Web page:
Several years ago, at the end of a long conversation about Elvis Presley, and specifically the world’s response to his death, a friend of mine asked me: “Who’s our Elvis? Whose death will stop the world like his?” We mulled and debated and left the question open. At 1:30 this morning I rolled over and checked the Internet and got the answer. I texted the friend this afternoon, to say: This is it. Our Elvis has died. David Bowie has left us, and I have to tell y’all, I don’t even know where to start. At the beginning, I guess, or what was the beginning for me: Dance Magic Dance from Labyrinth: I don’t remember when I first heard Let’s Dance, title track of the 1983 record, but it has always been one of my favorites. Here he is singing it, as well as one other song that comes first, with Tina Turner: Jumping backwards a little bit, this is Beauty and the Beast, from Heroes (1977), which I stumbled over probably ten years ago, and half a story fell fully formed into my head. I still haven’t written it down, but it’s there. Space Oddity, from David Bowie (1969) … Continue reading
August Burns Red are well known for their punishingly heavy jams. They bring a similar spirit to Sleddin’ Hill, their Christmas record, released in 2012. I probably write about it every year, because I just love it that much. My primary favorite song from the record is their rendition of Carol of the Bells, which keeps the shape of the original intact but ramps up the intensity and pours on the drums: And as I was poking around the video possibilities I discovered that 1) one of their labels had put the whole thing up and 2) their version of Oh Holy Night is just majestic. Oh Holy Night is the kind of thing that’s supposed to ebb and flow on its way to a massive crescendo; when the choir hits fall on your knees you should feel the voices pulling you down. There’s no singing, here, but the drums will certainly knock you over:
Bob Dylan released Christmas in the Heart in 2009, and the world’s reaction was somewhere between ” . . .” and “WHAT?” I have a confession, y’all: I usually can take or leave Bob Dylan, but I unironically love this record. There really is nothing more subtly glorious than him and his froggy croak of a voice powering through Adeste Fidelis: Though his rendition of Little Drummer Boy is also pretty great:
And now, on a more serious note, our old favorites the Felice Brothers have put out a Christmas album called Felice Navidad, the proceeds from which will go to the Food Bank of the Hudson Valley (NY). Below are videos for two of the songs, Country Ham and Carriage. Country Ham is the whole band having some fun in a supermarket on their way to dropping off some holiday cheer; Carriage is Ian Felice by himself, delivering some sobering home truths with his guitar. The rest of the record is available at their website.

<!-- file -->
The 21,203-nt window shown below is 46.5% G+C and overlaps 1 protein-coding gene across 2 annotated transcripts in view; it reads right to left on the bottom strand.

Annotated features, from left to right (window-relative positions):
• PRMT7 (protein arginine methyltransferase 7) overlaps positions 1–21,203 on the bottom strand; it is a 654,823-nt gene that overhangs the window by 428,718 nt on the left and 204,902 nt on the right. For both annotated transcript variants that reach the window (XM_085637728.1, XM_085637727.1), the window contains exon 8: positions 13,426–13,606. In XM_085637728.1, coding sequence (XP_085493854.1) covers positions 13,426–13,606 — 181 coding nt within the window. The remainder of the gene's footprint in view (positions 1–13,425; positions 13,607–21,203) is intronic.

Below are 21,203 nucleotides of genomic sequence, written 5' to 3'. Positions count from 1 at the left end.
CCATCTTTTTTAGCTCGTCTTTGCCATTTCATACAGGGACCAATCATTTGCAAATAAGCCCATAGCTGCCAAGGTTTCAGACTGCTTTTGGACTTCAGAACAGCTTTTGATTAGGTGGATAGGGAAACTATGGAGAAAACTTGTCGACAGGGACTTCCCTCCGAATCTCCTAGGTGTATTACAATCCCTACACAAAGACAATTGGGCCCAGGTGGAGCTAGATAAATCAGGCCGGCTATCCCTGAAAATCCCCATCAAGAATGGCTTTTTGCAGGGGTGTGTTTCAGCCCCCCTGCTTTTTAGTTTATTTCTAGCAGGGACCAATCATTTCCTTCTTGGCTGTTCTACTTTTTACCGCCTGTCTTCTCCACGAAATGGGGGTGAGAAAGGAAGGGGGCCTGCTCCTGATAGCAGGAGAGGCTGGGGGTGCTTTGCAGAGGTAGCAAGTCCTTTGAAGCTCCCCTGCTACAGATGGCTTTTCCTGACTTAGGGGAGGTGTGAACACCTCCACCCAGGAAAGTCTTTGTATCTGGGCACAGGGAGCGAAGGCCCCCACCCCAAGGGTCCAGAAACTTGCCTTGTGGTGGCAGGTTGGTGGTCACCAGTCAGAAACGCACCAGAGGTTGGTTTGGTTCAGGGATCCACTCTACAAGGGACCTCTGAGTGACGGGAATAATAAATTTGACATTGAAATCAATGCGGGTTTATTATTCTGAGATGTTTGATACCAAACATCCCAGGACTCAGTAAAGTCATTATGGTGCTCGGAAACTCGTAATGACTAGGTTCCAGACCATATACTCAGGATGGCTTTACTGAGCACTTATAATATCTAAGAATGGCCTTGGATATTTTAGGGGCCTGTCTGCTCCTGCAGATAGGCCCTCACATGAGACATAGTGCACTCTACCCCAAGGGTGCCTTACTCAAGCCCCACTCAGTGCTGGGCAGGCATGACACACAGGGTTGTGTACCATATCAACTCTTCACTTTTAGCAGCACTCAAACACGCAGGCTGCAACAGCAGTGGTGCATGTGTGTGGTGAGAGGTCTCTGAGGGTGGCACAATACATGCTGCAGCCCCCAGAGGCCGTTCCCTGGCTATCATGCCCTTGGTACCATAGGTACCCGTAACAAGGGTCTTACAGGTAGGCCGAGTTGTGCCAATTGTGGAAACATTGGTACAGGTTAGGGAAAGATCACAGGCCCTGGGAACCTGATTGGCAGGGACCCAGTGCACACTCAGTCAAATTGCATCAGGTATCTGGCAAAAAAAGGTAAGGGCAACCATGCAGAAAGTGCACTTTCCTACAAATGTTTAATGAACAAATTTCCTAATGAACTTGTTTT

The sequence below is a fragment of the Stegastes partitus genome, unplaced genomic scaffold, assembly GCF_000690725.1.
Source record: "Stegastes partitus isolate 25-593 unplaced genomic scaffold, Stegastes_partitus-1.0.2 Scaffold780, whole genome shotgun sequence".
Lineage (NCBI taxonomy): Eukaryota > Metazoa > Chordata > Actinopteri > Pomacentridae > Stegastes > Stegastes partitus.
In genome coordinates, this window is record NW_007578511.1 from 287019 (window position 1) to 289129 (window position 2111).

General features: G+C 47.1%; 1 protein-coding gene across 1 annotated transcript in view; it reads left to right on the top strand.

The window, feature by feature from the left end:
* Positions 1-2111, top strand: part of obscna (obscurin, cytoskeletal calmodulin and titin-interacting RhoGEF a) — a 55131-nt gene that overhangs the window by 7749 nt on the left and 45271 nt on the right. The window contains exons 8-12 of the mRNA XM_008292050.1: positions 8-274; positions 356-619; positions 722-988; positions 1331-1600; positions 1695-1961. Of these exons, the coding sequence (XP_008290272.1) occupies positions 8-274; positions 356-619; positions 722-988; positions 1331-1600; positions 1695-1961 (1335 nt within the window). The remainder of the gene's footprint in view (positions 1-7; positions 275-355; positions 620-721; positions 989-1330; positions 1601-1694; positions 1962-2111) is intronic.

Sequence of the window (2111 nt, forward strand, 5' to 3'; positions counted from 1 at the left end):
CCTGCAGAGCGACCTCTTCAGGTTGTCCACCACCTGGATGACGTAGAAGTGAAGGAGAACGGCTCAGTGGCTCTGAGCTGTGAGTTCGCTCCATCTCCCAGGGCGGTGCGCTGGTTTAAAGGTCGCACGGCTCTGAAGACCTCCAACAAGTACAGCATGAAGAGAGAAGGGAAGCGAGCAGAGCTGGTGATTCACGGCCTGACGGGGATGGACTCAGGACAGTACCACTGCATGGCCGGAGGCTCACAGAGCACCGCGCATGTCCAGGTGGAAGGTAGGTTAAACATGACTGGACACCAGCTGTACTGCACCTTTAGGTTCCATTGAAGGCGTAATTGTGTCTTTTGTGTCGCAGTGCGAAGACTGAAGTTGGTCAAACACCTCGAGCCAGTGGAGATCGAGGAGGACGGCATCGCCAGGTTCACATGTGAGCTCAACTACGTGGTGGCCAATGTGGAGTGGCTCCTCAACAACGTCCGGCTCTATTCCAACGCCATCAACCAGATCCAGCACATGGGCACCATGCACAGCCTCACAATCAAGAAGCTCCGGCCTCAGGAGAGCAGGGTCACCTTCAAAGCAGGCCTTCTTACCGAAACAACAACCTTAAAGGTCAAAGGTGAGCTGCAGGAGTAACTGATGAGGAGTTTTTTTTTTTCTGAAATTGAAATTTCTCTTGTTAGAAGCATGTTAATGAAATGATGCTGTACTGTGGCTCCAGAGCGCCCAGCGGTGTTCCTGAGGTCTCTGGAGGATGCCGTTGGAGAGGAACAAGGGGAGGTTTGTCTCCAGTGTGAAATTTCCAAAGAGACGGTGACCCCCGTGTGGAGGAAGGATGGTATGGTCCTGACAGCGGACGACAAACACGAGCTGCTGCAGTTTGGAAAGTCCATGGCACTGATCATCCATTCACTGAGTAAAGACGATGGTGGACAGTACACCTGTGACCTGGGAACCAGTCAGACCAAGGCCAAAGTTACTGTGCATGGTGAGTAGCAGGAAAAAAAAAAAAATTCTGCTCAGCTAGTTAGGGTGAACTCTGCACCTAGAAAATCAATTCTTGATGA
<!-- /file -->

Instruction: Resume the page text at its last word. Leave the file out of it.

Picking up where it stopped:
Everyone has their Christmas traditions. Some people can’t get in the spirit without hot cider and gingerbread. Others genuinely enjoy ugly Christmas sweater season. As for me, well, it isn’t really Christmas until someone starts singing Grandma Got Runover by a Reindeer. (Admittedly this year that would mean Advent started in August on Fire Island, when someone in a hen party next to launched into the tune, but – DETAILS, people, DETAILS.) This version of the Elmo and Patsy classic is by Justin Kennedy of Army Navy. It’s at about 3/4 speed and therefore feels like experiencing the holiday in a haze of . . . whatever makes you feel hazy. Really brings the pathos out, too, actually. Never occurred to me before how much of the childish glee of this song depends on being able to slalom through it. Grandma Got Run Over By A Reindeer – Justin Kennedy from Justin Kennedy on Vimeo.
It’s a simple yet sublime pleasure, and just thinking about it can make you feel a little calmer, a little more content. Imagine: You bring out one of the good rocks glasses (or your favorite mug or a special occasion tea cup) and pour a couple fingers of amber liquid (or something dark and strong or just some whole milk). You drop the needle on the jazz platter (or pull up a blues album on your mp3 player or dig out that mixtape from college). Ensconcing yourself in the coziest seat in the house, you crack the spine on a classic (or find your place in that sci-fi paperback or pull up a biography on your e-book reader). And then, you go away for a while. Ah, bliss. In this series, some of NTSIB’s friends share beloved albums, books and drinks to recommend or inspire. The Slomatics first formed in Belfast in late 2004, and since then have released several records. Recently they re-issued their first two albums, Kalceanna (2007) and Flooding the Weir (2005). I’ve listened to both of them; my reaction was this is like being run over by a cement mixer and I mean that in the … Continue reading
PHASES, formerly known as JJAMZ, put out a new record called For Life a couple of months back. Below is the visualizer video for Betty Blue, one of the tunes on that record, which I like because it looks and sounds like TRON on acid. Also, y’all should know that while they sound like synth-disco recorded, live they have darker, jagged edge.
And now, an NTSIB Thanksgiving tradition: an extended session from one of our favorite artists. This year it is almost a full hour of one of the finest folk balladeers / shit-stirrers / magnificent trolls working today: Father John Misty, recorded live at KEXP in the summer of 2015. The songs are all from his latest, I Love You, Honeybear. Happy Thanksgiving/Thursday, NTSIBberss.